Stochastic Global Awareness

One of the strangest things about reading a lot of blogs is the way it’s broadened my view of the world. Which is “more or less at random.”

I don’t follow a lot of mainstream news sources any more, because they mostly just piss me off, so I end up getting most of my news from an assortment of blogs and LiveJournals and other web sites, which means that I have a weirdly spotty understanding of what’s going on in the world. I know more than I really need to about Australian and Canadian politics, but I’m kind of fuzzy on events that took place twenty miles from where I sit to type this.

It also means that I end up finding out about things through really strange channels. Take, for example, the fact that a magnitude 7.4 earthquake hit Martinique yesterday, a fact which doesn’t make the front pages of the Washington Post or CNN websites at the time of this writing. I know about this because of Toby Buckell, whose blog I read because I like his books and was on a panel with him at Boskone a few years ago where he mentioned the blog. Without that, I would probably remain blissfully unaware that anything happened.

At any rate, news stories and blog links from Global Voices suggest that this was alarming and disconcerting to people in the Caribbean, but not hugely damaging– only one death was reported in the news stories I skimmed before writing this. So that’s all to the good.

(By the way, I’m not recommending this approach to world news– I need to start doing something to get real news in a more systematic way, because it’s ridiculous how underinformed I am on some issues. I’m just noting that my current operating mode provides a wonderfully surreal picture of the larger world…)


  1. #1 tceisele
    November 30, 2007

    I don’t know, is this really that bad? I mean, (a) there is way too much news for any one person to keep up with it all anyway, (b) aside from the cases that influence you or people you know directly, is there any reason why earthquakes in Martinique or politics in Australia are any “less newsy” than US earthquakes and politics? and (c) isn’t knowing about news that other people never hear about a great way to start odd little conversations? With not-knowing about other stuff great for giving them a chance to talk too?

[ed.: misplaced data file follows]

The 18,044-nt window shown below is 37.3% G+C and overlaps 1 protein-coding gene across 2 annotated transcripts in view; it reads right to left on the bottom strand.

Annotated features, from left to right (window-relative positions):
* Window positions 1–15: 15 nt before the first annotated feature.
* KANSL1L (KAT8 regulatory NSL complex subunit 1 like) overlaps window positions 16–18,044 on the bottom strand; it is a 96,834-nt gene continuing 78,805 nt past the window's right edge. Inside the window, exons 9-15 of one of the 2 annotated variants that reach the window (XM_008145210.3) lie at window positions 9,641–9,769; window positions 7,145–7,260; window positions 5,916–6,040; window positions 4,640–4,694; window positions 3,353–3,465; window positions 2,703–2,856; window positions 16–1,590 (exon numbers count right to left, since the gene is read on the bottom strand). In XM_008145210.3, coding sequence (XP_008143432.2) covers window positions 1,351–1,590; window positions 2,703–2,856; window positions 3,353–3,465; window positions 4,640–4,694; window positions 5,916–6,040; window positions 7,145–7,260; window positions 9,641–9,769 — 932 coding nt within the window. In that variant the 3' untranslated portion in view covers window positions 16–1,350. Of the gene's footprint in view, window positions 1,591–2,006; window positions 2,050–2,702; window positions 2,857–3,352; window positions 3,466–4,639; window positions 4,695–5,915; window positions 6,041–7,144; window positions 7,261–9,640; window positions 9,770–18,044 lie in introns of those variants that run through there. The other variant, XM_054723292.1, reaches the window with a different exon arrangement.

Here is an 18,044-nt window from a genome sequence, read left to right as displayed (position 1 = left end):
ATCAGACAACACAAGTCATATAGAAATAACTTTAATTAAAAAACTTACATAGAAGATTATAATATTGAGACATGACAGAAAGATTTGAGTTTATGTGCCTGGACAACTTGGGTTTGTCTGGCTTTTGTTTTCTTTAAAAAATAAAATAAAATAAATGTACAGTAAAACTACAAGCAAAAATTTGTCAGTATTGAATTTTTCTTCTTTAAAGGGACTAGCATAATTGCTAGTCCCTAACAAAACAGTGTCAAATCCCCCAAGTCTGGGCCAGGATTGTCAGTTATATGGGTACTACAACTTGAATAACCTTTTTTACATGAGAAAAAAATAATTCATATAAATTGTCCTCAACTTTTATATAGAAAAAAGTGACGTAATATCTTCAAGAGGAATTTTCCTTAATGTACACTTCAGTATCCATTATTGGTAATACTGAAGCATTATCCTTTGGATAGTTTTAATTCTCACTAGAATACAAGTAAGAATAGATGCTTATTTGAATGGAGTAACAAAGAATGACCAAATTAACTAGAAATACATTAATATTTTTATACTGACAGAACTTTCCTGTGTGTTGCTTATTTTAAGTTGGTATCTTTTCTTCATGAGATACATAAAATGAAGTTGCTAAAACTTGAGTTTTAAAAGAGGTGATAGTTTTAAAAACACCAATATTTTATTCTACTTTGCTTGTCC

I do subscribe to our local daily paper and the Christian Science Monitor, and I don’t see where, between them, they really miss many of the things that I really *need* to know about. The rest is just gravy.

  2. #2 Eric Lund
    November 30, 2007

    I’m in this situation myself. I get my world news from BBC’s website (I have found CNN and the like to be too US-centric in their news coverage, among other faults), so I knew about the earthquake within about 24 hours of when it happened.

    OTOH, I don’t own a TV and don’t have any dead-tree newspaper subscriptions, so if I go net free for more than a day or so I fall into a news bubble. Thus it was during Christmas week in 2004, the last time I hosted Christmas, that several days after the fact I saw headlines in newspapers being sold in those newspaper vending machines about some tsunami hitting Indonesia, and a few more days passed before I learned just how bad that was.

  3. #3 bigTom
    November 30, 2007

    Throw in or international herald tribune and you should be pretty well set. Perhaps even which links to lots of stories and may cause you to find other e-news outfits you like. I try to avoid US TV news totally as, I just get mad as it is all missing white woman/ celebrities behaving badly, or who has been eliminated from dancing with the stars.

  4. #4 Skwid
    November 30, 2007

    Whatever I manage to osmose from NPR while I drive or work is the only traditional news I get on a regular basis, myself. And I totally know what you mean about getting odd snippets about foreign countries and not knowing what’s going on locally.

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